Lost Saints (Lazare Family Saga)

Written by Elizabeth Bell
Review by Nicole Evelina

Charleston, South Carolina, 1840s. This second book in the Lazare Family Saga picks up right where the first in the series left off, so it is advisable to read the first book, Necessary Sins, beforehand. While soulmates Joseph Lazare and Tessa Stratford negotiate the dangers of beginning an increasingly unchaste affair – namely his priesthood and her husband – other members of the family struggle with their own secrets of identity and guilt. Young David is haunted by the memory of a decision that may well be his undoing, while a distant Cheyenne relative struggles with the discrepancy between his appearance and cultural heritage. At some point, all secrets come into the light, and they can only hope that the family ties that bind them will provide protection and salvation.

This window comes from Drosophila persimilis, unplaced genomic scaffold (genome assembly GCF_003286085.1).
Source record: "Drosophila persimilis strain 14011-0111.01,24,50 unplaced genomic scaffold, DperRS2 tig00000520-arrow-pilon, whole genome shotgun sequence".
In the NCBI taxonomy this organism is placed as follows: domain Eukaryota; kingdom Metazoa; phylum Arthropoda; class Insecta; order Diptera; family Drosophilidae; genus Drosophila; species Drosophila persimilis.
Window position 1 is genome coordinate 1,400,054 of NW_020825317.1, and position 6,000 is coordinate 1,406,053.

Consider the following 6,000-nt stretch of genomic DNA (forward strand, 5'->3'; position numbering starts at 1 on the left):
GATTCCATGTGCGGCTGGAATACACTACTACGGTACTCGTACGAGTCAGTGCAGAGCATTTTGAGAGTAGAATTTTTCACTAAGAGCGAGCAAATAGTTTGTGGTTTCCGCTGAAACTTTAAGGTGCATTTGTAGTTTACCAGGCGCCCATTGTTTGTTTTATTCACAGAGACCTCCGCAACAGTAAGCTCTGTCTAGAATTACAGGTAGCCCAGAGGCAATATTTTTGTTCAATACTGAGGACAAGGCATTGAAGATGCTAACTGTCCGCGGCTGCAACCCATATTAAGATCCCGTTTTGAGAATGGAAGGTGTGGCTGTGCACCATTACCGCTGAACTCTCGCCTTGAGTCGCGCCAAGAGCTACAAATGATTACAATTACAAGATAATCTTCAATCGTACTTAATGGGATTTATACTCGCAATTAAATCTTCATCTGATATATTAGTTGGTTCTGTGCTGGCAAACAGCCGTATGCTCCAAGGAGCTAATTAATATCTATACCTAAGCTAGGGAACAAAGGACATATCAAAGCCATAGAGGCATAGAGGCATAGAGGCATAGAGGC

Elizabeth Bell is quickly becoming one of my favorite historical fiction authors. To be able to paint the past with such depth and color is a rare skill that few, even some of the most acclaimed authors, possess to this level. Her outstanding research enables her to evoke both the sacred and mundane in ways that add layers to her story and richness to her characters. Her writing is truly more vivid than any movie, and in these times of quarantine and uncertainty is exactly what fans of historical fiction need to escape. However, she does not romanticize the past; its violent and ugly parts are all part of the tale she weaves. It seems strange to call an author with only two published books a master, but she is well on her way to claiming that title. I can’t recommend this book or the rest of the series enough and eagerly await the third book.